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My wife is a hoarder. One of your guests mentioned the need for compassion. It IS a disease with really difficult ramifications for the person who has it.
My wife had to deal with a huge fear: if I get rid of something, what will happen to me? She literally couldn't differentiate her "stuff" from her self.
We were lucky: she came to understand that she had an illness. So she bagan the process of therapy.
She had to learn how to "revalue" her things. She might pick up an old piece of paper and spend 20 minutes trying to decide whether to dispose of it or not. It was an existential struggle to decide. But now, she's able to allow her daughter to sort paper for her -- her daughter has learned the "sorting principles" that my wife insisted on, but it's enabled us to recycle a hundred shopping bags of paper.
The internal struggle to separate one's self from a thing, to realize that a memory will stay with you despite what you throw away, to know that a relationship with a person won't suffer if you throw something away that is associated with that person are all extremely difficult things to work through.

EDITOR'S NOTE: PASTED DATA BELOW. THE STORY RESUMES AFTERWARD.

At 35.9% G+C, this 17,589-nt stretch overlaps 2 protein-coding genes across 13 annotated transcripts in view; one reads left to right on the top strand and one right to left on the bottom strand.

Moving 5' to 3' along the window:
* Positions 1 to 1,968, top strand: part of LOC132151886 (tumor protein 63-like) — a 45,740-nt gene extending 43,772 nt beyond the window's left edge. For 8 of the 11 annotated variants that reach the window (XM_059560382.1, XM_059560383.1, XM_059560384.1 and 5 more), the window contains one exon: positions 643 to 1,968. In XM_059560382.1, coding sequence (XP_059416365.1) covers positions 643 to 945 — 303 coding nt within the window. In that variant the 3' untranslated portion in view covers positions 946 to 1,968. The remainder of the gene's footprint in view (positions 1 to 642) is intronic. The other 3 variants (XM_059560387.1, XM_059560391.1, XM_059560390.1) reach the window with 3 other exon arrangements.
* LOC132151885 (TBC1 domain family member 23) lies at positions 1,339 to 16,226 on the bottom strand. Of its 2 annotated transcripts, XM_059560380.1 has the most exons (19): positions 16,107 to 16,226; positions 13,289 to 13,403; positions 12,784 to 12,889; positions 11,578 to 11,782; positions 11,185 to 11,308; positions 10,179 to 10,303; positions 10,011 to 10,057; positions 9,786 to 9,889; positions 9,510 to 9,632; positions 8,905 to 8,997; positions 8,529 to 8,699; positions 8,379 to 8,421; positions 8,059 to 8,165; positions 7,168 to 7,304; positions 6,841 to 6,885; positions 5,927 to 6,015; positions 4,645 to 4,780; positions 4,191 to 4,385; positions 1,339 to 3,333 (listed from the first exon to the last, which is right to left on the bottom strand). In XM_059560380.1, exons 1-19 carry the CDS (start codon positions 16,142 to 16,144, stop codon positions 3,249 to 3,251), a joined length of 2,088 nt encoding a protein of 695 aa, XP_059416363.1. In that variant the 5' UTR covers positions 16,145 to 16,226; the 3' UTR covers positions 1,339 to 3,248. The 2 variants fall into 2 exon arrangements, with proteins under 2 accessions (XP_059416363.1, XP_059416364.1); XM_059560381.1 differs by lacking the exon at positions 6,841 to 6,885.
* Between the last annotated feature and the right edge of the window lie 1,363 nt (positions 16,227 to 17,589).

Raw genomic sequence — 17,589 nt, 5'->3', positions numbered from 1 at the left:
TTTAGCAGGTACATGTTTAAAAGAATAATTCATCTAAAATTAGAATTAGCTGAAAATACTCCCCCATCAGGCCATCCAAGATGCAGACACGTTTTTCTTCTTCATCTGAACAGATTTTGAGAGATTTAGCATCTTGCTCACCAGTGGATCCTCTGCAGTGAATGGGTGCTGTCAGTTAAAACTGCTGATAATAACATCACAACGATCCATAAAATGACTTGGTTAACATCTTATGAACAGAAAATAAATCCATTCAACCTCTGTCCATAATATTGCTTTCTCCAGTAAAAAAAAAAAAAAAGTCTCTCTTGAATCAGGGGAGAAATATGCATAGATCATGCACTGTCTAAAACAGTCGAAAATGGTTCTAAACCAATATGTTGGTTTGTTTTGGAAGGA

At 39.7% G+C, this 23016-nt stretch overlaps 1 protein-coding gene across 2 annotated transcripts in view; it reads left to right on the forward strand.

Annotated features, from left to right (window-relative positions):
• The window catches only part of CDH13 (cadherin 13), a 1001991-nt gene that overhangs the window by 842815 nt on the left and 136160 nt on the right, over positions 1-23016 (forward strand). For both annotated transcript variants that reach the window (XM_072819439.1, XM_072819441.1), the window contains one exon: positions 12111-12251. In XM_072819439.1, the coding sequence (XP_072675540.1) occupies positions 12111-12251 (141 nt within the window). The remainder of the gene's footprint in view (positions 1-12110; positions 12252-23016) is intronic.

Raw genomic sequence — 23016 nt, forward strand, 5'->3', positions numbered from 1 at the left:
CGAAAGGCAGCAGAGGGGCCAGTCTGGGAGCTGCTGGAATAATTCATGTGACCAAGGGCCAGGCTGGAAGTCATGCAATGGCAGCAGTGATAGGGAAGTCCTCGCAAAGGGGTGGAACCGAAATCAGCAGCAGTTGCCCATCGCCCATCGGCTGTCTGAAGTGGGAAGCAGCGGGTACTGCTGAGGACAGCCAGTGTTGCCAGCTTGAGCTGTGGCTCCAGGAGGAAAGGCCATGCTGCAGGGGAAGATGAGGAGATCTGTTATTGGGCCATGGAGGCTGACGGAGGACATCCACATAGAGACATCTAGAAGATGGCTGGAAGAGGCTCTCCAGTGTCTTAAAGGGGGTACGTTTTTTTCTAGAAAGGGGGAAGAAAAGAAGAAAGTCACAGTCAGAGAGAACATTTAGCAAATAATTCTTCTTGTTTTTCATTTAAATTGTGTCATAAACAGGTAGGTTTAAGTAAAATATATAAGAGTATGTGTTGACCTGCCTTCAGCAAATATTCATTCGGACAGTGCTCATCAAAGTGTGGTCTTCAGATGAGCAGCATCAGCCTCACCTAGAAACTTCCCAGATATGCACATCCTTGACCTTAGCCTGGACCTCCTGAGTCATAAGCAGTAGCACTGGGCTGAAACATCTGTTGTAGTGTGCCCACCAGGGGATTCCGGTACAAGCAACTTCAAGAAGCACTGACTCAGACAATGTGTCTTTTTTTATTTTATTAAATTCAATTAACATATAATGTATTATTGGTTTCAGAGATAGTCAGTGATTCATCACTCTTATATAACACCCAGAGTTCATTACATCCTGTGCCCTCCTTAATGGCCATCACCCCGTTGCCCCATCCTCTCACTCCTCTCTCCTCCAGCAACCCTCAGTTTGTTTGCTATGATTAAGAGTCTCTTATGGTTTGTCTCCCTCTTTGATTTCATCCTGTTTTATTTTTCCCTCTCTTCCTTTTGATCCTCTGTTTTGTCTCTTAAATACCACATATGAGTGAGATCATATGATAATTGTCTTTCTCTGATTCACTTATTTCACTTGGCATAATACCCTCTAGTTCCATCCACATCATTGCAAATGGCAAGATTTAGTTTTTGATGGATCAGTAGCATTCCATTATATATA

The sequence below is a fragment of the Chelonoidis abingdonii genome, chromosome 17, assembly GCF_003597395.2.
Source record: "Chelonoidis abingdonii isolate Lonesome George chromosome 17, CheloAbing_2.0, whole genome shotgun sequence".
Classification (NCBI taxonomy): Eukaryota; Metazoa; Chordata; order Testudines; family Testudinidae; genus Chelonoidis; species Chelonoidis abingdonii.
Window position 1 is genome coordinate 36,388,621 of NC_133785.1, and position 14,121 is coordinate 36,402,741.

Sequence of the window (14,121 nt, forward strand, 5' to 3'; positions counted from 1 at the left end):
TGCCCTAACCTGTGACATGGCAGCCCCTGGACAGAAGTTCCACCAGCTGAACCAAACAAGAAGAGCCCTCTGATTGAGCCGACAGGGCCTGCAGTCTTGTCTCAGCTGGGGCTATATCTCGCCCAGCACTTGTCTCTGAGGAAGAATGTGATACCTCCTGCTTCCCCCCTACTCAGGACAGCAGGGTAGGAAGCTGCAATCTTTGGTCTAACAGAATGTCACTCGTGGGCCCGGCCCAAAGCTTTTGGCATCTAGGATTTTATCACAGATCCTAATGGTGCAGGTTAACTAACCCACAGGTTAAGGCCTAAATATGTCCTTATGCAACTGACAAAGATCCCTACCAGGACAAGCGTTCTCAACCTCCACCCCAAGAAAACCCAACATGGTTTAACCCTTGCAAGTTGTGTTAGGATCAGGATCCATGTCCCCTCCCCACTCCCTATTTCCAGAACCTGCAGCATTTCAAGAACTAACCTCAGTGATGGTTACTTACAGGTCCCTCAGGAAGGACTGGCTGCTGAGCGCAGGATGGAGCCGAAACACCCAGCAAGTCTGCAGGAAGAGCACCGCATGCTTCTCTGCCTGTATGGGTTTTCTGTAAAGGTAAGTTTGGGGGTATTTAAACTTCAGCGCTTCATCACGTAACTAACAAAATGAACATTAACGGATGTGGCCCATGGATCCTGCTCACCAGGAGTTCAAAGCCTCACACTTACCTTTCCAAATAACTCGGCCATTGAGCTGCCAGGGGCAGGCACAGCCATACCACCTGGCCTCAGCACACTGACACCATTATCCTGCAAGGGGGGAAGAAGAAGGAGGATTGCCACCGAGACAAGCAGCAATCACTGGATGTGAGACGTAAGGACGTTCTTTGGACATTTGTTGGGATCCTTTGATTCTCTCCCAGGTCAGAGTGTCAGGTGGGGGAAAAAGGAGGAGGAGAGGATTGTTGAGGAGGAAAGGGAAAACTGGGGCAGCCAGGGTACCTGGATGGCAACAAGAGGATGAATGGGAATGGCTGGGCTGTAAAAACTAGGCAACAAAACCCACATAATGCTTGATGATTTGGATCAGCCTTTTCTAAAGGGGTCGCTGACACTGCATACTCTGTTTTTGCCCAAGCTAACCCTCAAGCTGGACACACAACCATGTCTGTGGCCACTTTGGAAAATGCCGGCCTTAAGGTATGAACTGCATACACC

Her psychologist helped her understand that she needed to learn how to do the sorting. So most of the sorting has been done by my wife (much of it with her daughter's assistance) herself...The "victory" is that our garage is no longer chest-high with boxes of stuff, our guest room is now a guest room and not a full-up-to-the ceiling storage room, we can use the dining room for what it was intended and cook in the kitchen, we can have guests in our livingroom -- there's now a place for them to sit.
As your guests have pointed out, the hoarder must come to accept that they have a disease and need help. One statistic I heard was that 80% of hoarders deny that there's anything wrong.
I am very grateful for our psychiatrist with his precient mediction regimen, and our psychologist, who actually comes to our home to help my wife continue to "de-hoard."
posted 3 years, 10 months ago
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